trouble with 12 volt compressor fridge - Fiberglass RV


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Old 06-30-2020, 09:11 AM   #1
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Name: RogerDat
Trailer: 77 Scamp 13
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trouble with 12 volt compressor fridge

I have a very old 12 volt refrigerator. Runs off of 12 volt and 110 volt. Has a compressor. When plugged into 110 a relay switches to run compressor off of a fairly large transformer, about size of a large grapefruit. Unplug the unit and the relay switches to 12 volt battery supply.

Only draws about 5 amps when running, runs intermittently rather than continuous so doesn't run down the battery the way the heating element of an absorption refrigerator does.

I ran it for several days in my garage mostly off of 110 but also for several hours off of 12 volt. Then took it to a friends cabin and hooked into his solar battery bank. Ran for about 20 hours and just stopped.

Still runs off of 110 volt, doesn't run off of 12 volt. Compressor is always 12 (or 24 volt running on 12) so thermostat and compressor are both working or it wouldn't work on 110 power.

I'm looking for a couple of answers.

Has anyone any experience with these old style 12 volt compressor refrigerators with an idea of what could cause the 12 volt side to stop working. Just out of the blue. I did find a ground wire that had come unsoldered and was just barely attached. That has been attached now. Still no joy.

What sort of inverter would be required to run this off of AC inverter? I think the motor always draws close to 5 amps with the AC power going through a transformer to convert to 12 volt to run the compressor I was thinking modified sine wave would still work but have seen some stuff about modified sine wave and transformers that makes me unsure.

I am really hoping I can figure out what suddenly failed so that the straight 12 volt power didn't work while the AC to transformer power does still work. If I can't then running off of an inverter is still viable. I think the power draw is much less than a typical home fridge.

I'm also unsure of the load the inverter will put on the solar system. It is a 285 watt PV set up with 4 batteries and running on 12 volt directly the refrigerator didn't do much to draw the battery voltage down over night. Inverter will up that load some but by how much?

We had ice for a single night at the camp, now we are wanting to make that a permanent feature. :-)
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Old 06-30-2020, 09:36 AM   #2
Raz
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Name: Raz
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WAG The 110 energizes the relay to direct the output of a DC power supply made up of the transformer, some diodes and a filter circuit, to the compressor. When the relay is not energized, it feeds the 12 DC to the compressor. Fault - bad relay or bad connection feeding the relay on the 12 volt side. Is there a fuse there? If you can identify the compressor side of the relay (output) you could hard wire for 12DC operation only. Do get the polarity right!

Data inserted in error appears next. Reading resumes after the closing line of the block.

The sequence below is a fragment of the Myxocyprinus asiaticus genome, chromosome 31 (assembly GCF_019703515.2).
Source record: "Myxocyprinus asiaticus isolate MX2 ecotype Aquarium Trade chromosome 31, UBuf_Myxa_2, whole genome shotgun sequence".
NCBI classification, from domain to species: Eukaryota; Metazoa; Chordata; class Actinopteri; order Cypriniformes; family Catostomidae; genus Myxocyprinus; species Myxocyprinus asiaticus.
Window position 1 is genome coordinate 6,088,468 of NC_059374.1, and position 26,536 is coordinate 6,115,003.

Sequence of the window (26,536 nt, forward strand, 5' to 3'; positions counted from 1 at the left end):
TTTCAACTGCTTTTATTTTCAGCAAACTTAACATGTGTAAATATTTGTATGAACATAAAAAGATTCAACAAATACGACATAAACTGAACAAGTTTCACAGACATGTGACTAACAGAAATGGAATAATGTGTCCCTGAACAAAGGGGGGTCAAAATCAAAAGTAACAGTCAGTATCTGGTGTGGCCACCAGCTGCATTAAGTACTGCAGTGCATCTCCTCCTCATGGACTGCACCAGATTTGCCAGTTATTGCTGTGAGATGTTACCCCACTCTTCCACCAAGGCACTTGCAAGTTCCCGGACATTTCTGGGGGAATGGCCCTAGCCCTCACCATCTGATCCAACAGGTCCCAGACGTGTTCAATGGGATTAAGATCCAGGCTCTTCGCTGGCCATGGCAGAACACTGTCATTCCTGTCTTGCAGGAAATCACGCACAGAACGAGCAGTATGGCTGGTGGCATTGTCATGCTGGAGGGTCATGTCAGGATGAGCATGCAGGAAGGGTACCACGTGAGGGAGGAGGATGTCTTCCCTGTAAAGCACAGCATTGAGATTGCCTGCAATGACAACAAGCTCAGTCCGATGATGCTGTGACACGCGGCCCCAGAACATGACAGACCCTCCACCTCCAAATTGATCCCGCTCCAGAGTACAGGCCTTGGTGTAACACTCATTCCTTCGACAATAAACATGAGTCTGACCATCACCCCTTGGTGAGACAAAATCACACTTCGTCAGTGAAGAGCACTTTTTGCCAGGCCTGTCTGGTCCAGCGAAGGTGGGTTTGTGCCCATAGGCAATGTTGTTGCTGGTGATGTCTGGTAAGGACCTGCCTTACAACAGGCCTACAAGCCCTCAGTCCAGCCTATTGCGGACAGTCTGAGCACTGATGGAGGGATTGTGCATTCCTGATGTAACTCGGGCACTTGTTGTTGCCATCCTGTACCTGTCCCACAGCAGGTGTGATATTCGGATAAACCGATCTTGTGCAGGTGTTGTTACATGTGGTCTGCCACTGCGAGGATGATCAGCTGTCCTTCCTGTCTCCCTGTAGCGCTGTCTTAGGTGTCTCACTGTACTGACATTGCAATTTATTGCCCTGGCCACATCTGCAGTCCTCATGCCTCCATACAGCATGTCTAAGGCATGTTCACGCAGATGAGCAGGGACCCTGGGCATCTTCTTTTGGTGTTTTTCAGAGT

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Old 06-30-2020, 10:13 AM   #3
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Name: RogerDat
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Originally Posted by Raz View Post
WAG The 110 energizes the relay to direct the output of a DC power supply made up of the transformer, some diodes and a filter circuit, to the compressor. When the relay is not energized, it feeds the 12 DC to the compressor. Fault - bad relay or bad connection feeding the relay on the 12 volt side. Is there a fuse there? If you can identify the compressor side of the relay (output) you could hard wire for 12DC operation only. Do get the polarity right!
I do not see a fuse but the transformer and relay are in a small space under the refrigerator. The compressor is on the back. Not much room underneath to work on it. I have scrapes on my arm that are just now healing from attaching the new 12 volt wires after I removed it from my school bus camper where it was wired in.

The idea of hard wiring to be 12 volt battery power may be a good one. There is a small indicator light underneath that indicates the unit has power. That light comes on. I'm guessing that is not part of the main power lines so may well be ahead of the relay.

Thing that gets me is it was just running along all happy and then quit. It was even at a time the air temperature was getting cooler so probably running a bit less with motor not as hot.

I had turned it cooler by about 1/3 of a number (0 -7 scale running at 4). Freezer was at 10* F and refrigerated compartment below it was at about 41* F so I turned the thermostat down a touch more. Had been doing that in small amounts for a while to adjust to getting the temperature where it should be.

I may look at the possibility of removing the framework under the refrigerator that has all the hardware on it. It all plugs into a wiring harness so it unplugging and moving to a bench would provide a much more accessible way to test.
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